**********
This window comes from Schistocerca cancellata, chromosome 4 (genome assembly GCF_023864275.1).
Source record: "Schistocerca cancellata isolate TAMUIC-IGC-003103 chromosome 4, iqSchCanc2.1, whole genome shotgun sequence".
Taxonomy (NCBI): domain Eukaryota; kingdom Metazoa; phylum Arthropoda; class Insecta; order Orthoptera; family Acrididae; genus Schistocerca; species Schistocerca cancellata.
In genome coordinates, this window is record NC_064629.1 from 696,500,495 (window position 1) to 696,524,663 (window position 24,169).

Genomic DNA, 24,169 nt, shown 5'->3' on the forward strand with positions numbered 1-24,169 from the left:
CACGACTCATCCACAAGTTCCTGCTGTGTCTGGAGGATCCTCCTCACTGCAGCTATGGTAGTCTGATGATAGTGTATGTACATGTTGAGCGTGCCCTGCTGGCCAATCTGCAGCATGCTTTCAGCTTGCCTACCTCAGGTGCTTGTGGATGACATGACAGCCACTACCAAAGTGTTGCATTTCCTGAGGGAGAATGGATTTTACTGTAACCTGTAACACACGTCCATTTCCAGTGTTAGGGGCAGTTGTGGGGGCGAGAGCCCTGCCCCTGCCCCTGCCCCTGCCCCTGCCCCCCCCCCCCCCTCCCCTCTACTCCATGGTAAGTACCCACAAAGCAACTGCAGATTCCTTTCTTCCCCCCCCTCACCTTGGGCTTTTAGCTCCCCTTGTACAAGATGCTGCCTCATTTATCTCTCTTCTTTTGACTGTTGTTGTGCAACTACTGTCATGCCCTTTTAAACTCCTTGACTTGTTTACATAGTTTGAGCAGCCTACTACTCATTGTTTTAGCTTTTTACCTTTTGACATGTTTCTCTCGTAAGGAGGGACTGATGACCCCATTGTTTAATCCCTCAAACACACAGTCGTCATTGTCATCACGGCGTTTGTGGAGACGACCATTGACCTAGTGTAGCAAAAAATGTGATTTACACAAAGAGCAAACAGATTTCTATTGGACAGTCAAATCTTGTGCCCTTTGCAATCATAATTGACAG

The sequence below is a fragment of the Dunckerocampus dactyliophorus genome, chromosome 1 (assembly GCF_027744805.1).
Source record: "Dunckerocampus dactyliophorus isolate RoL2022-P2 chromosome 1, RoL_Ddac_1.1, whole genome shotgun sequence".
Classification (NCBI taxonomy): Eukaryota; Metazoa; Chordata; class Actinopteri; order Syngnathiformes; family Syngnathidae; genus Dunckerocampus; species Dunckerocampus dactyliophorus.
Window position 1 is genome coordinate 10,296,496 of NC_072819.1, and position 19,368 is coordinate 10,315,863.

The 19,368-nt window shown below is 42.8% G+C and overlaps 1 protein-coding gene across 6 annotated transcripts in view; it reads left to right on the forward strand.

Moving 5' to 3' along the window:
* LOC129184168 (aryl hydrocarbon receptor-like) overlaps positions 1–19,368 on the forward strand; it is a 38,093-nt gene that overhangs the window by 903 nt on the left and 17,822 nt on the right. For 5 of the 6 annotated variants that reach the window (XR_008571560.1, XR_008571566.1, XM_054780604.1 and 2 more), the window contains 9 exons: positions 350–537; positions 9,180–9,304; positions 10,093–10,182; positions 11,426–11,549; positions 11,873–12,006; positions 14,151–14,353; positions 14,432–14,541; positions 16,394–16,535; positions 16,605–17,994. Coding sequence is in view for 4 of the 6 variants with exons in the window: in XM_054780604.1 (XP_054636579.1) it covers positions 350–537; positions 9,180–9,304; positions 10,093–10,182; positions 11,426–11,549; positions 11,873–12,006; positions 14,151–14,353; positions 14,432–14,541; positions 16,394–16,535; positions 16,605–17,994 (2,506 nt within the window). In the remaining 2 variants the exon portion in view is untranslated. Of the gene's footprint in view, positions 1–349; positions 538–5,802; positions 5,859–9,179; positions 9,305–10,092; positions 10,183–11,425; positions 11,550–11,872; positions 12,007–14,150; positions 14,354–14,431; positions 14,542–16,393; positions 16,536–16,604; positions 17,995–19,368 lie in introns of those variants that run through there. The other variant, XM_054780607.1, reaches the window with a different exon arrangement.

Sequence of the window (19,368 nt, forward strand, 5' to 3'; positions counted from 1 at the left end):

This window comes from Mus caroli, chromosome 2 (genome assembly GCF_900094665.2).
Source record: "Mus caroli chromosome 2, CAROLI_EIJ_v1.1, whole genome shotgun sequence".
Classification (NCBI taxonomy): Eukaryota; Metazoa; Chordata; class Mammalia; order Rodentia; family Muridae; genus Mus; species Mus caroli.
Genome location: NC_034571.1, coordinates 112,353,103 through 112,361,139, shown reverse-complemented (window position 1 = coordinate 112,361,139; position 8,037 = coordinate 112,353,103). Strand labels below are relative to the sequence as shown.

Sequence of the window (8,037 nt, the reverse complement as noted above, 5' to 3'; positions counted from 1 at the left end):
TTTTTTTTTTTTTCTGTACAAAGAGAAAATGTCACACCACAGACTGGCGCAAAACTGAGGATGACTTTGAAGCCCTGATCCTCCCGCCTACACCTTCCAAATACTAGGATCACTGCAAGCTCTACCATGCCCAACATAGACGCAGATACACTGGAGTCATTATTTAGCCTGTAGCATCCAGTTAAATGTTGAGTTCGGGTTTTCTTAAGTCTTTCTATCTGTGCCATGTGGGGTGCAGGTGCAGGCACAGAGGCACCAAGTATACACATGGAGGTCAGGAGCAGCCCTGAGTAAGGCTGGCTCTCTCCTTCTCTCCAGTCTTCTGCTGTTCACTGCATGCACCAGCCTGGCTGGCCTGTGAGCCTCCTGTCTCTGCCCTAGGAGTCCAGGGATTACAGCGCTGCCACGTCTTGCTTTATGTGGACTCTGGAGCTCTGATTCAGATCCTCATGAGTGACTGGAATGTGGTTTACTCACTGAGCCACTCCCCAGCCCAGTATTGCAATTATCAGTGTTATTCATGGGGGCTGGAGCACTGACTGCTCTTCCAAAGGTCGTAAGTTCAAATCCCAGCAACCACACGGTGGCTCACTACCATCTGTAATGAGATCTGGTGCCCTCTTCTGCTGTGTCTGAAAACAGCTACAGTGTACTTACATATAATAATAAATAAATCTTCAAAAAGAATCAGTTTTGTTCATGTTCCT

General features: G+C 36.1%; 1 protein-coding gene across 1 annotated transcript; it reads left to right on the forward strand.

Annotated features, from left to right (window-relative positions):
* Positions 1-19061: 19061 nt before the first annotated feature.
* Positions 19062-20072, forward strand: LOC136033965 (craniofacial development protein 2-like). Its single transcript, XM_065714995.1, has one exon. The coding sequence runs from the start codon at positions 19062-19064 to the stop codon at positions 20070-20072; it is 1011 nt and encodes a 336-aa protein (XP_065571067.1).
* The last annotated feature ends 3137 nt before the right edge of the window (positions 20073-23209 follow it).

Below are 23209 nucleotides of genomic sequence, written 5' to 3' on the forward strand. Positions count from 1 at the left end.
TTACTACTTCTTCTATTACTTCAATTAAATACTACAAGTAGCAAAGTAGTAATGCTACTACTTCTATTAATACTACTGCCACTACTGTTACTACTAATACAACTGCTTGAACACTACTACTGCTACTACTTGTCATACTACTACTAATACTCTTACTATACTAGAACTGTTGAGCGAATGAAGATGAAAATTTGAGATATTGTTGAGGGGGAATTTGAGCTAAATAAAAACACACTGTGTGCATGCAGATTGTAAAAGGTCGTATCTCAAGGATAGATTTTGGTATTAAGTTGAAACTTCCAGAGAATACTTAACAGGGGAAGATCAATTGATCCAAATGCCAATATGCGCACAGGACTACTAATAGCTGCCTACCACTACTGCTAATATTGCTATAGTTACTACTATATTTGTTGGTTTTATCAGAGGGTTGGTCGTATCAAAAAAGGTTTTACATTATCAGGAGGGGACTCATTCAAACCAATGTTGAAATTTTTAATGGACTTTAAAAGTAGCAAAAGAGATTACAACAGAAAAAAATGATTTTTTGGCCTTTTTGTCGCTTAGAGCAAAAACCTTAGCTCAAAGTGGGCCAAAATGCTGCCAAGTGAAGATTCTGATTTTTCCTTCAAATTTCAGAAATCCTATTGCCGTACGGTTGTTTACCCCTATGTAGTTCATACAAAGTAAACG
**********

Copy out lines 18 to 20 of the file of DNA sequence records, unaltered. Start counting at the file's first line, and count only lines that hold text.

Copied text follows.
Genome location: NC_034571.1, coordinates 112,353,103 through 112,361,139, shown reverse-complemented (window position 1 = coordinate 112,361,139; position 8,037 = coordinate 112,353,103). Strand labels below are relative to the sequence as shown.

Sequence of the window (8,037 nt, the reverse complement as noted above, 5' to 3'; positions counted from 1 at the left end):
TTTTTTTTTTTTTCTGTACAAAGAGAAAATGTCACACCACAGACTGGCGCAAAACTGAGGATGACTTTGAAGCCCTGATCCTCCCGCCTACACCTTCCAAATACTAGGATCACTGCAAGCTCTACCATGCCCAACATAGACGCAGATACACTGGAGTCATTATTTAGCCTGTAGCATCCAGTTAAATGTTGAGTTCGGGTTTTCTTAAGTCTTTCTATCTGTGCCATGTGGGGTGCAGGTGCAGGCACAGAGGCACCAAGTATACACATGGAGGTCAGGAGCAGCCCTGAGTAAGGCTGGCTCTCTCCTTCTCTCCAGTCTTCTGCTGTTCACTGCATGCACCAGCCTGGCTGGCCTGTGAGCCTCCTGTCTCTGCCCTAGGAGTCCAGGGATTACAGCGCTGCCACGTCTTGCTTTATGTGGACTCTGGAGCTCTGATTCAGATCCTCATGAGTGACTGGAATGTGGTTTACTCACTGAGCCACTCCCCAGCCCAGTATTGCAATTATCAGTGTTATTCATGGGGGCTGGAGCACTGACTGCTCTTCCAAAGGTCGTAAGTTCAAATCCCAGCAACCACACGGTGGCTCACTACCATCTGTAATGAGATCTGGTGCCCTCTTCTGCTGTGTCTGAAAACAGCTACAGTGTACTTACATATAATAATAAATAAATCTTCAAAAAGAATCAGTTTTGTTCATGTTCCT